5 Genius Methods to Safely Break a Fever

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Fevers make you feel terrible. You might have body aches and fatigue, or maybe you’re caring for a child that’s sick and restless. Whether it’s you or your child, spiking a fever sets you up for hours — or sometimes days — of misery.

Do you have to wait for a fever to “run its course”? Or can you do anything to break it faster? Whether you’re checking your child’s temperature and you’re concerned about their fever, or you’ve got a fever of your own, Neha Vyas, MD, a family medicine physician, explains how to break a fever and get you feeling better in no time.

How to Break a Fever

You can break a fever by getting plenty of rest, drinking fluids, using blankets if you have shivers or an ice pack if you’re too hot, and by taking medications like acetaminophen or ibuprofen. But in most cases, you don’t necessarily have to break a fever. They often handle themselves, especially if you feel okay and have a mild illness.

In children, it’s a common myth that fevers often cause seizures and brain damage. Febrile seizures can happen in up to 5% of kids under 5 years old, but there’s no evidence that they cause brain damage.

Still, lowering a fever may provide you with some much-needed relief. It could be enough to help you get some sleep or to settle a sick child. If you want to break a fever faster, these tips can help:

1. Rest: The Ultimate Healer

Resist the urge to tackle your to-do list when you have a fever. “Your immune system needs rest to work properly,” says Dr. Vyas. “Stay home from work or school and lie down whenever you can. If you try to do too much, your fever and illness could last longer.”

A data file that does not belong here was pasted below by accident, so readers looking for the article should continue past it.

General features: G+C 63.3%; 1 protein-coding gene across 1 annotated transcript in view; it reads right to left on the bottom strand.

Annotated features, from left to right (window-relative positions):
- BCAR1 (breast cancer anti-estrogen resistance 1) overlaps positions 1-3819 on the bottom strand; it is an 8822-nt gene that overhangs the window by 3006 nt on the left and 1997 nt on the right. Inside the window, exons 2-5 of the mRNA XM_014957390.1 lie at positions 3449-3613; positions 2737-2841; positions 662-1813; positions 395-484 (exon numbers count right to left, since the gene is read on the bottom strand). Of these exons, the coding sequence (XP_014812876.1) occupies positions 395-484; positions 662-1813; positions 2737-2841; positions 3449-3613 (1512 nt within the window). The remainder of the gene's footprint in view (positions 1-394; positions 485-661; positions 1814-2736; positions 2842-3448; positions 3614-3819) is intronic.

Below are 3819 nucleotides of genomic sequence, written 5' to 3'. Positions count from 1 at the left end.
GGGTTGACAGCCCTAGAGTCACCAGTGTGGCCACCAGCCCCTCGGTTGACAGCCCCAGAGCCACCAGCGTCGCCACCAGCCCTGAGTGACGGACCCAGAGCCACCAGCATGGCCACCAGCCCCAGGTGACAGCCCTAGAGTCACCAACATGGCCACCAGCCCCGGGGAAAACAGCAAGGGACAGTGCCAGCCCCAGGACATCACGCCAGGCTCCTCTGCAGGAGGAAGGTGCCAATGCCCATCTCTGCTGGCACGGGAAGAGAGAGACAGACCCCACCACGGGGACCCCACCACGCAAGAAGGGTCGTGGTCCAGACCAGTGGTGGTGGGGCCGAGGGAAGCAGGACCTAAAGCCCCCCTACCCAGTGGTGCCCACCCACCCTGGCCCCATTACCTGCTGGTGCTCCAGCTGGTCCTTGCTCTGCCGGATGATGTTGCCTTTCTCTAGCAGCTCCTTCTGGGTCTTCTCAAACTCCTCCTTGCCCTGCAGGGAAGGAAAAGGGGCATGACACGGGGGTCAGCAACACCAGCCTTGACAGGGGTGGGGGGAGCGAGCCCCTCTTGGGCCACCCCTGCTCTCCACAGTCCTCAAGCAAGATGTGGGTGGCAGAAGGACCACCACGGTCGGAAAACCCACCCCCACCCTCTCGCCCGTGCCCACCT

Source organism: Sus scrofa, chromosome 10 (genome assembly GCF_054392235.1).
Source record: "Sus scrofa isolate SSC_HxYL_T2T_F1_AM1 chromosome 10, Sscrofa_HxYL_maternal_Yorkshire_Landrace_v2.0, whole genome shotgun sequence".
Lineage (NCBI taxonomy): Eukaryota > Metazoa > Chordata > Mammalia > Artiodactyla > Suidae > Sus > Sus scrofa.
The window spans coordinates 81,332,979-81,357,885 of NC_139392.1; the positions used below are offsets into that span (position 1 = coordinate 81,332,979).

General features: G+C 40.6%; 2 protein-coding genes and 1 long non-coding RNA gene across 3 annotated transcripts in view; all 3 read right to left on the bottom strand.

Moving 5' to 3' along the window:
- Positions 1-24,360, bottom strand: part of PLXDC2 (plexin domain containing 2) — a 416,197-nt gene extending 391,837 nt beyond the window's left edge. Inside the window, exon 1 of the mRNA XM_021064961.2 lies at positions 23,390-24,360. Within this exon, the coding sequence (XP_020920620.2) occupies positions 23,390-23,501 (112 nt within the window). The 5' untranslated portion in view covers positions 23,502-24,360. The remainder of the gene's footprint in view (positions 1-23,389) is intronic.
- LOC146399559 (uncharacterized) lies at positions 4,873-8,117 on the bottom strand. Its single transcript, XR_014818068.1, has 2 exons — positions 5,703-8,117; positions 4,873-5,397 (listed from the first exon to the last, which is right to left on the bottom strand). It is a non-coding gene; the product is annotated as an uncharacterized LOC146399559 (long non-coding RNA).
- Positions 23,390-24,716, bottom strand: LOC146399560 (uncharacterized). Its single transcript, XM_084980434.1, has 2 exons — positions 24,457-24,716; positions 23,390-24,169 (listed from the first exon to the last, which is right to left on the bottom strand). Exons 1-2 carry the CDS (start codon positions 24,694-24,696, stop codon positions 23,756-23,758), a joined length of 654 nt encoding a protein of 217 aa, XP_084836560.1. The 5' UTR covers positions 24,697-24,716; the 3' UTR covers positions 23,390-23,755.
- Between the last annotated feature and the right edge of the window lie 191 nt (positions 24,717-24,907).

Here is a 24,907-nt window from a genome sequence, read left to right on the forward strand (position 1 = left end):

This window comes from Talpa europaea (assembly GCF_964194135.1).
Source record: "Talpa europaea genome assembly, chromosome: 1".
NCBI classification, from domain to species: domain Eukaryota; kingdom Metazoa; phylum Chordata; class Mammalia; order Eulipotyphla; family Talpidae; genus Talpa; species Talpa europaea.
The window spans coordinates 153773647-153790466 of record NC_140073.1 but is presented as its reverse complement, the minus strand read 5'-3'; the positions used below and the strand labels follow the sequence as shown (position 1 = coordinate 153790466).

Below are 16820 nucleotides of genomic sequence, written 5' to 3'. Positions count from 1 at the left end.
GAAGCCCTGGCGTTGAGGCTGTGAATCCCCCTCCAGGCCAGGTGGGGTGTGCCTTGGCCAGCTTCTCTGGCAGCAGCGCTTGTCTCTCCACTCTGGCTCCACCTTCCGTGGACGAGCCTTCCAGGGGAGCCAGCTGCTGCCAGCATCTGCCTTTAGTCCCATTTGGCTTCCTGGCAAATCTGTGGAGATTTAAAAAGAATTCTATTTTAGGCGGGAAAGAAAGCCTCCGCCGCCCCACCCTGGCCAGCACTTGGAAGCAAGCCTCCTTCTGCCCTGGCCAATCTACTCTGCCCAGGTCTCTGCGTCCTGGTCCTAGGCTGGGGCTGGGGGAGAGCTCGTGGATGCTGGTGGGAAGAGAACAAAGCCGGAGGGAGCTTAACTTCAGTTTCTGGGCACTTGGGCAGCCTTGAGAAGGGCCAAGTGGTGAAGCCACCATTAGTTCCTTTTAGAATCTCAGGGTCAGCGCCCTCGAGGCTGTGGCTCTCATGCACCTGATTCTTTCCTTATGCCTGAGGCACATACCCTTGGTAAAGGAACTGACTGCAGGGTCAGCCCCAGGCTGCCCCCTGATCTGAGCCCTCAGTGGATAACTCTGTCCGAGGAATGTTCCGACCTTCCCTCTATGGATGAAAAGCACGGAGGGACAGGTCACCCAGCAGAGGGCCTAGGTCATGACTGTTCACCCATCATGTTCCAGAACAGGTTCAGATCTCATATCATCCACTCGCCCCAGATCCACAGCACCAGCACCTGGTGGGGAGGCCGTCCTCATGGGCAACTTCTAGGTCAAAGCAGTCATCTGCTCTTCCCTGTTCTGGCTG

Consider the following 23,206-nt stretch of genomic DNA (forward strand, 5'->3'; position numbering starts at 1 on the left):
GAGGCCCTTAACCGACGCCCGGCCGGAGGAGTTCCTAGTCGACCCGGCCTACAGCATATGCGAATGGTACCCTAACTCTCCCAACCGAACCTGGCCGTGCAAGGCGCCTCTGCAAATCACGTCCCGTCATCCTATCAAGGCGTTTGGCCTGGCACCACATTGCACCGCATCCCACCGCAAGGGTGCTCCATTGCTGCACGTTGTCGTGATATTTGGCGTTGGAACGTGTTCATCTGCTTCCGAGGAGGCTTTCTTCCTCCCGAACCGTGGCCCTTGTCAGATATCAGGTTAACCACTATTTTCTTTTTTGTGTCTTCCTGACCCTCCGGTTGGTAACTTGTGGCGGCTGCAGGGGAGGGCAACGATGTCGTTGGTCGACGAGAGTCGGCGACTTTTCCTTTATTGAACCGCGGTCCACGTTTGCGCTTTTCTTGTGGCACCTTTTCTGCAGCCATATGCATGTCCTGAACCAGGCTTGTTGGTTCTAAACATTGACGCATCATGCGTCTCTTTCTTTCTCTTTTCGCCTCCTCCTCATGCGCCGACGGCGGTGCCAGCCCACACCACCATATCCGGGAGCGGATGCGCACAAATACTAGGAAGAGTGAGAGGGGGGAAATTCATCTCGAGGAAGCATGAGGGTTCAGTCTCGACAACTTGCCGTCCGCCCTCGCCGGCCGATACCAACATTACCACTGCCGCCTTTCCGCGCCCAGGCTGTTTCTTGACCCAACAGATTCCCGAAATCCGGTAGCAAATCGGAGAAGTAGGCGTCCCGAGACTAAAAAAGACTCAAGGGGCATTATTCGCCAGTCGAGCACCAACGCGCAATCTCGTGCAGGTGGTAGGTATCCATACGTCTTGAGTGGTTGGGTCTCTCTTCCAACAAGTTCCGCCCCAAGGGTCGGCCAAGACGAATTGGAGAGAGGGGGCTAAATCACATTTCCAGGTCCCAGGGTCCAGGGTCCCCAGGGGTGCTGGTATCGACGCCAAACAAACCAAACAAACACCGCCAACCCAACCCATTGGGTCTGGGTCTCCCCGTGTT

Sleep if you can. If you can’t sleep, curl up with a good book or listen to a podcast or audiobook instead. Your body heals when it’s at rest, so give it the downtime it needs to fight off the fever.

2. Drink Fluids: Hydration is Key

Hydration could help your illness — and fever — hit the road as quickly as possible. You’ll likely sweat more when you have a fever, and you need to replenish those fluids by drinking. Plus, every system in your body — including your immune system — needs fluids to function at its best.

“You can quickly get dehydrated if you’re not drinking during a fever,” says Dr. Vyas. “And when you’re dehydrated, it’s harder for your body to fight off an illness.”

Drink what sounds good to you, such as water, herbal tea, or maybe the occasional sports drink. But steer clear of caffeine, whether from soda, tea, coffee, or energy drinks. Caffeine makes you pee more, which could dehydrate you and interfere with your recovery. And try to eat something, too, as that old adage about “starving a fever” isn’t quite accurate.

3. Cool Off: Chill Out Literally

If you’re burning up, you don’t have to push through it. You can cool yourself or a child safely with a few home remedies: